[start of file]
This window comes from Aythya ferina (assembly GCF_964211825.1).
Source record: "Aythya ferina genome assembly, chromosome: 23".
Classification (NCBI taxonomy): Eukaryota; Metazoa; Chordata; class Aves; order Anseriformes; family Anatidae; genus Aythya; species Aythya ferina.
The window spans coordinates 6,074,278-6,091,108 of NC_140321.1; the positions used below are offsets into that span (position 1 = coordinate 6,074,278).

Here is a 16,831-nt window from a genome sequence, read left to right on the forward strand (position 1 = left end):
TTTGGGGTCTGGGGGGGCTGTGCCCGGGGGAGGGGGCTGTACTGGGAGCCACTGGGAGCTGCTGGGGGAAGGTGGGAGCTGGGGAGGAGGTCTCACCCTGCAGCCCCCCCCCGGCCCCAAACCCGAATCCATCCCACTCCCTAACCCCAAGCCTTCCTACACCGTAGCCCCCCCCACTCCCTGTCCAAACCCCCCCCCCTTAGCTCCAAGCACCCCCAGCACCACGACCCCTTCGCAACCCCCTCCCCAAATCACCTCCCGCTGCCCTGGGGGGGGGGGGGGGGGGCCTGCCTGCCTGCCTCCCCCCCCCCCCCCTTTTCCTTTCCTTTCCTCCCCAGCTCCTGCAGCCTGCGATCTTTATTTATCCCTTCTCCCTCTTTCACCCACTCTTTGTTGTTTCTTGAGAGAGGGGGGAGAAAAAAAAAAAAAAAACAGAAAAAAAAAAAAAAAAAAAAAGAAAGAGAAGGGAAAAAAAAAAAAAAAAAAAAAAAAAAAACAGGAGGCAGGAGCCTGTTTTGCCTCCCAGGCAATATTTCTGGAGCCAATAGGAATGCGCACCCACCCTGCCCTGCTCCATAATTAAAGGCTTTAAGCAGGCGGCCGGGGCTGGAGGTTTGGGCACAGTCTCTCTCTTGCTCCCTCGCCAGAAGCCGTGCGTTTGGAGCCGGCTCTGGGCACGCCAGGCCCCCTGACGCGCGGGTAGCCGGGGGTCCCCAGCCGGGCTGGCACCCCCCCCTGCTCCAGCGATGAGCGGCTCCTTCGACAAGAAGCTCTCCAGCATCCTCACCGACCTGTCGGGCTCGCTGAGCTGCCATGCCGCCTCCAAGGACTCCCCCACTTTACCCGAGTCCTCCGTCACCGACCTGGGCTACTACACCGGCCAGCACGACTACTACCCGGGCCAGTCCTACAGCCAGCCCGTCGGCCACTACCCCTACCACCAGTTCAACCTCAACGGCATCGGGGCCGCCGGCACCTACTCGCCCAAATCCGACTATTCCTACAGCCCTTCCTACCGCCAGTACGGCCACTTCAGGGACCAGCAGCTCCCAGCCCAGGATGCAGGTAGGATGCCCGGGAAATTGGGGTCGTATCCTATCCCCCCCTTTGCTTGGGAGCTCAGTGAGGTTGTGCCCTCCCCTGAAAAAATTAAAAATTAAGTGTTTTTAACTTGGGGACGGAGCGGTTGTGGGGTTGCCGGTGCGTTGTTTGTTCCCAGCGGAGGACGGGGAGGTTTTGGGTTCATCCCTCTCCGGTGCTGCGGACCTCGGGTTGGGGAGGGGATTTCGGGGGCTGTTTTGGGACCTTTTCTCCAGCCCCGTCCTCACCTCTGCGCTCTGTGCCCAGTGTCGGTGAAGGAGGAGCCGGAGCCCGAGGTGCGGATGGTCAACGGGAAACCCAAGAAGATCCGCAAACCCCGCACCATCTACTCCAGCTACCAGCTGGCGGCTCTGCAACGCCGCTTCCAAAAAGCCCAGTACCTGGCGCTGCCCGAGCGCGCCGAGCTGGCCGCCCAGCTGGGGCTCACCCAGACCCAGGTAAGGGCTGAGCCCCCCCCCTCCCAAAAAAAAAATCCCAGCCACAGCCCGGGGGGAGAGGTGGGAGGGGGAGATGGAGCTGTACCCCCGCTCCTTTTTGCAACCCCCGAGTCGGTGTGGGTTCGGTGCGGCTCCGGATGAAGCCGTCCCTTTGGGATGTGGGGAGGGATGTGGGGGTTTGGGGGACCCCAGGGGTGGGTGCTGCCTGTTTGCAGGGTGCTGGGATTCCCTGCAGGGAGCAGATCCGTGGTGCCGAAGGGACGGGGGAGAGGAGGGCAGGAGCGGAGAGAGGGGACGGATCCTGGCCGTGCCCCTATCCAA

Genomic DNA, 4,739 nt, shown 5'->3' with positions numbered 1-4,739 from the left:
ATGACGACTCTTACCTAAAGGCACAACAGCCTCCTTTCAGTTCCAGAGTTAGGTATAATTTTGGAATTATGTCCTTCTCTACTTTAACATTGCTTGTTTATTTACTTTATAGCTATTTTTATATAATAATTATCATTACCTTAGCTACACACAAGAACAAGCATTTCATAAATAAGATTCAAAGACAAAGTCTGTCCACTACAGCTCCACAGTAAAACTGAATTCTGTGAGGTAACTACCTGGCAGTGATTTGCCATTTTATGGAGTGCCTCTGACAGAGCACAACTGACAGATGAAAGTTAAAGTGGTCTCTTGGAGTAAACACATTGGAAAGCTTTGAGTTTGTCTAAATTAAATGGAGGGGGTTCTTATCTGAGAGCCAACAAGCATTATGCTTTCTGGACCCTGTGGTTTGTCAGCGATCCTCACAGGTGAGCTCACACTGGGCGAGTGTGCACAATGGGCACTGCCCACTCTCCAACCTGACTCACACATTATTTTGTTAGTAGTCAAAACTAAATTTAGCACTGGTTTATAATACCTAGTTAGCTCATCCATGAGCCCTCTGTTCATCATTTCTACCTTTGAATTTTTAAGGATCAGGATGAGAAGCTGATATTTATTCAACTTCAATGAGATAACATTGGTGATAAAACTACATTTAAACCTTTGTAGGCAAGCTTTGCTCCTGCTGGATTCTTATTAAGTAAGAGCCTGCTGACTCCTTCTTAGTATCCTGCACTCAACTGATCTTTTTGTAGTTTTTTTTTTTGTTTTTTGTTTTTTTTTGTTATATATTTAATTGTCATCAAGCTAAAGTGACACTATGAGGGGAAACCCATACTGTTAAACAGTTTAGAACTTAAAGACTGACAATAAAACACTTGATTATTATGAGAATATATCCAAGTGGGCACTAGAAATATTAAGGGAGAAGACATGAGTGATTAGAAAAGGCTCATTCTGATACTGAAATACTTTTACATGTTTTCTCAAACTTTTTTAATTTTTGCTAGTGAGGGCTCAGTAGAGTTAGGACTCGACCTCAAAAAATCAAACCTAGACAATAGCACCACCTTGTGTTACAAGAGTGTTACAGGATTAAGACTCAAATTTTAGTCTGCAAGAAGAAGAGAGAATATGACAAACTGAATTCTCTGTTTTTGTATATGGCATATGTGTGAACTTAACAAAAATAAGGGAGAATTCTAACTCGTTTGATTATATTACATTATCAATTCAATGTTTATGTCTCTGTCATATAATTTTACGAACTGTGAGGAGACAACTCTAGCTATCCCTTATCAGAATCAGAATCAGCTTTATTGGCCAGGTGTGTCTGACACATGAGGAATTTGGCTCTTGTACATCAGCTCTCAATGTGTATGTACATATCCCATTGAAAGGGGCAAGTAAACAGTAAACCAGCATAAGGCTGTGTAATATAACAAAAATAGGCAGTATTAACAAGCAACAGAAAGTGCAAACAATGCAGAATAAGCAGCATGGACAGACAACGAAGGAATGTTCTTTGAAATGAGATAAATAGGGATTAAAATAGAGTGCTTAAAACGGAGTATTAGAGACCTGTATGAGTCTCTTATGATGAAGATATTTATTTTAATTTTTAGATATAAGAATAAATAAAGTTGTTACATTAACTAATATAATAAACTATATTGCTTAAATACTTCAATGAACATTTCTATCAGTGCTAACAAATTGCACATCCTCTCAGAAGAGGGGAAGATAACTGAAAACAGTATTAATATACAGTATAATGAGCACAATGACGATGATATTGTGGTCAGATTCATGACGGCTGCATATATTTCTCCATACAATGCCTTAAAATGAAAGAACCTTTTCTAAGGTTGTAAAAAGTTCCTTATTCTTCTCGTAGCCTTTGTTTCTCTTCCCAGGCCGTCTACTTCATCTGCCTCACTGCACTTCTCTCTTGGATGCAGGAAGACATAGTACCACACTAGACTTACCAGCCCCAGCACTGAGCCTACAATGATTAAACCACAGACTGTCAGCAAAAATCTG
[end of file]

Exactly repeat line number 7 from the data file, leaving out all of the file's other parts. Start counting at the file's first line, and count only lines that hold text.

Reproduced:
Genomic DNA, 4,739 nt, shown 5'->3' with positions numbered 1-4,739 from the left: